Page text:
Address UN rights worries

Address UN rights worries

Justice Minister Paiboon Koomchaya may have scored some points with his domestic audience when he insisted that foreign countries would not understand why Thailand needs the lese majeste law because they are not "civilised" nations with cultural refinement like ours.

The downplaying of international criticism and continued citations of Thailand's "unique situation" will not improve the country's human rights situation, which has deteriorated since the May 22, 2014 coup, nor will it help salvage its bruised image.

Minister Paiboon's remarks were part of his overall reaction to concerns raised by United Nations Security Council member countries during the Universal Periodic Review (UPR) in Geneva on Wednesday.

Reiterating the line the military regime has adhered to, Gen Paiboon said the country is in a unique situation caused by violent conflicts during the recent past, and that some limitations may have been applied to exercising basic human rights. The minister insisted the curbs are necessary to maintain peace and order; however, he seems to have completely missed the point.

The review of Thailand's human rights record in the international arena has nothing to do with cultural uniqueness. At the heart of the session is an assumption that the protection of basic human rights and freedom is a universal demand that must be respected regardless of politics or culture.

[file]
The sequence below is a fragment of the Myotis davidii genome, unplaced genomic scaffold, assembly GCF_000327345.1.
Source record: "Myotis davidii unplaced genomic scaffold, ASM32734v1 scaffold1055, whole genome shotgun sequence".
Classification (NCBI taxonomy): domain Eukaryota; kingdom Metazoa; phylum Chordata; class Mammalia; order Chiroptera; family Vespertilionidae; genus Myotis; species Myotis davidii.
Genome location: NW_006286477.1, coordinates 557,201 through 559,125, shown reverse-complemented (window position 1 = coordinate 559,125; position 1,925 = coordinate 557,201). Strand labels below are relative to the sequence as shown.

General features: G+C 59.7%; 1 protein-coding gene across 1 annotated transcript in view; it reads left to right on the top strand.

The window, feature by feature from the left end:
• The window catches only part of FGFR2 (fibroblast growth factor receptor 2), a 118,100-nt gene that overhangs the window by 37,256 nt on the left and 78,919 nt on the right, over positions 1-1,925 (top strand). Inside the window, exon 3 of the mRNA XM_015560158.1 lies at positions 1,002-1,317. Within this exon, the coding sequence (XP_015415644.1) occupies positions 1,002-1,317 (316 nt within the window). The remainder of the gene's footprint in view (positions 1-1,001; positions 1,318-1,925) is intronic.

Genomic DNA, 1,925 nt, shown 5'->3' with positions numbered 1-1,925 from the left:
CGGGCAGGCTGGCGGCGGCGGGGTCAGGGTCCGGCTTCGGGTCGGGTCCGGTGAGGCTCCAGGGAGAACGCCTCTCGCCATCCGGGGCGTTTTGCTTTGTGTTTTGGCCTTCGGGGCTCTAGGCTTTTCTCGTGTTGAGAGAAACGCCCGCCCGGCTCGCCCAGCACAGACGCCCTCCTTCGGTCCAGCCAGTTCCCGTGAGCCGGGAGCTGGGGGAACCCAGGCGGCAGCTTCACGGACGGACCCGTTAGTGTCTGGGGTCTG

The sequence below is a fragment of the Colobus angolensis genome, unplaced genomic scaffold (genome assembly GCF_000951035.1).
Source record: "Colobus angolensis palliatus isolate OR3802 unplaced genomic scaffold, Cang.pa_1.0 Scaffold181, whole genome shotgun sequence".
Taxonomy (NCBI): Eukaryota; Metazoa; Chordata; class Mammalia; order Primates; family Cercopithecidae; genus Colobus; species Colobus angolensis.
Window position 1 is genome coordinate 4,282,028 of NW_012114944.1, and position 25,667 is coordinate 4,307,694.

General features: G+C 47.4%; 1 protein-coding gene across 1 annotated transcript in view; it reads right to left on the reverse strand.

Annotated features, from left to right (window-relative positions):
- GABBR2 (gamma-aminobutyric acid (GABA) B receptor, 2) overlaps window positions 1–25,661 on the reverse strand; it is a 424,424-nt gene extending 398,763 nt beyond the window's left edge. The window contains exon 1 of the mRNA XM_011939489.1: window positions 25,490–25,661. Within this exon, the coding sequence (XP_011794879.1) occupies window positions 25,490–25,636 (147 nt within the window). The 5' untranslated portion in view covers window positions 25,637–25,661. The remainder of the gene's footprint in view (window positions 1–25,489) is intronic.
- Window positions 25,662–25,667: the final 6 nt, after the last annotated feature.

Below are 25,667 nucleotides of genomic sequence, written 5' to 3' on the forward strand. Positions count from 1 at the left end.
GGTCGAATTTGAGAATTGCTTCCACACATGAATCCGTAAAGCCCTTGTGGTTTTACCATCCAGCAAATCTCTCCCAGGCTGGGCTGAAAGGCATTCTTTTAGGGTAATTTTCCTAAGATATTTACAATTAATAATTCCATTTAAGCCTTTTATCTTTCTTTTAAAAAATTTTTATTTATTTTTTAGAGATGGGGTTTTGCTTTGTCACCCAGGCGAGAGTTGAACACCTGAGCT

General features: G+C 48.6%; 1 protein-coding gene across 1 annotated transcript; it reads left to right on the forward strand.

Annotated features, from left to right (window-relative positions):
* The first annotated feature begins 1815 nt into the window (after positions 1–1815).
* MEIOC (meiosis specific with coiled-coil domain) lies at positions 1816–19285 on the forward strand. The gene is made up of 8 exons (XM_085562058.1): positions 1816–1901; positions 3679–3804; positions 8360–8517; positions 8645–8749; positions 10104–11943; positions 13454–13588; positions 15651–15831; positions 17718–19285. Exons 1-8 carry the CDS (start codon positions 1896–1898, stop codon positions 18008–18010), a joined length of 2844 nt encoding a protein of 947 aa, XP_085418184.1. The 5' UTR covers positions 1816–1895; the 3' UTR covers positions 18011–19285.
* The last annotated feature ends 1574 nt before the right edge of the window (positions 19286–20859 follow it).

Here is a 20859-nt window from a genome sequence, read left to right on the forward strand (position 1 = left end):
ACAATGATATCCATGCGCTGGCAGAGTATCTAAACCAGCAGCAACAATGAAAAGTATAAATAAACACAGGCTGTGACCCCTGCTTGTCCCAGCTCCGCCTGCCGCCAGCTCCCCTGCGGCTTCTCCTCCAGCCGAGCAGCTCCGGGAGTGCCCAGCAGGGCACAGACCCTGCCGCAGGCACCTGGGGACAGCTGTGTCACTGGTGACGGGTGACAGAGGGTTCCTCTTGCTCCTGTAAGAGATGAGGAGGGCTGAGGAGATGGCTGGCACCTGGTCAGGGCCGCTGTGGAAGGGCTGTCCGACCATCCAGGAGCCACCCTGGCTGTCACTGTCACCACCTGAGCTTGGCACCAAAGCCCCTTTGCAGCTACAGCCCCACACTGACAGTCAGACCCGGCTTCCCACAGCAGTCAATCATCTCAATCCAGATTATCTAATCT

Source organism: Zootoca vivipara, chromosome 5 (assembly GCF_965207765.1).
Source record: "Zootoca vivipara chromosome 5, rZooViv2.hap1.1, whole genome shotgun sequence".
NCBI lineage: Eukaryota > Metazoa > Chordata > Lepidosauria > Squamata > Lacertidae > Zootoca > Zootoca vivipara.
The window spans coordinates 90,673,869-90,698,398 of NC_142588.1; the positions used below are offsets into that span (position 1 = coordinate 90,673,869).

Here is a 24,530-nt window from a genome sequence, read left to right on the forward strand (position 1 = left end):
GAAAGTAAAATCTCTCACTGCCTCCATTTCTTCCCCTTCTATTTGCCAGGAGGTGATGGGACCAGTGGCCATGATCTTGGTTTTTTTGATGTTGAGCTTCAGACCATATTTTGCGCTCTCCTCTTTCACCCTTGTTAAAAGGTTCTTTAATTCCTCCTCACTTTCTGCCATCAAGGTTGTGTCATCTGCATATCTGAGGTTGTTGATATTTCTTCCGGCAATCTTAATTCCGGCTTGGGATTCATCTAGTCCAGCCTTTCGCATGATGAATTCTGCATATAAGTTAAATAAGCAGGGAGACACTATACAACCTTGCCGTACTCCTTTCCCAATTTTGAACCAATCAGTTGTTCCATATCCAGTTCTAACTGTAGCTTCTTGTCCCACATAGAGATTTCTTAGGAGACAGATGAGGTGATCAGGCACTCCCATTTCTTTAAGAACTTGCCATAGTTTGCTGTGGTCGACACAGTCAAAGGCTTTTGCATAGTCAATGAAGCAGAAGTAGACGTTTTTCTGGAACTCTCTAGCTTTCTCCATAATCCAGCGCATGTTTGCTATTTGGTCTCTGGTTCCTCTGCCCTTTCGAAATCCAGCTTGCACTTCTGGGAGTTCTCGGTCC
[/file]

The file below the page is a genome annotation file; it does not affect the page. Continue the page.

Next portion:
Minister Paiboon's attempt to gloss over the criticism by citing cultural superiority or a higher degree of finesse is highly inappropriate.

His rationale that certain human rights and liberties could be curbed for the sake of maintaining peace and stability sounds expedient and is thus worrisome.

It is misleading for the government to continue to portray the defence of national security and human rights as if they were a zero-sum game. The UN member states definitely did not ask Thailand to choose to protect one over the other.

The member states who spoke at the UPR including the United States, Norway, Sweden and the Czech Republic were specific in what they raised at the Wednesday session.

They expressed concerns that the Computer Crime Act may have been used to limit freedom of expression. They asked how the government could guarantee a fair trial and right to bail as guaranteed by the International Covenant on Civil and Political Rights (ICCPR) to which Thailand is a member, when civilians are being tried in military courts. They recommended an amendment to the lese majeste law, seen as being flawed as it allows anyone to file charges against another indiscriminately.

The Thai delegation to the UPR kept to the official script in their responses. However, as the UN member states and human rights activists both in and outside the countries noted, the situation on the ground is vastly different from the picture that officials painted at the Geneva forum. While the Thai delegation vows to protect and promote human rights and restore democracy, eight netizens are being tried in military courts for allegedly posting messages criticising the junta. The regime tried to link the suspects to some elaborate plans to overthrow the government but no solid evidence has been made available to the public so far.

The regime should not need foreign countries to remind it that it is a matter of concern when anti-NCPO activities are equated to threats to national security and when citizens may be arbitrarily summoned and detained for criticising the military leaders.

Like it or not, the concerns raised at the UPR reflect the state of human rights in Thailand. The government can only benefit from the session by addressing the criticisms in a tangible manner, not by deflecting them.


Bangkok Post editorial column

These editorials represent Bangkok Post thoughts about current issues and situations.

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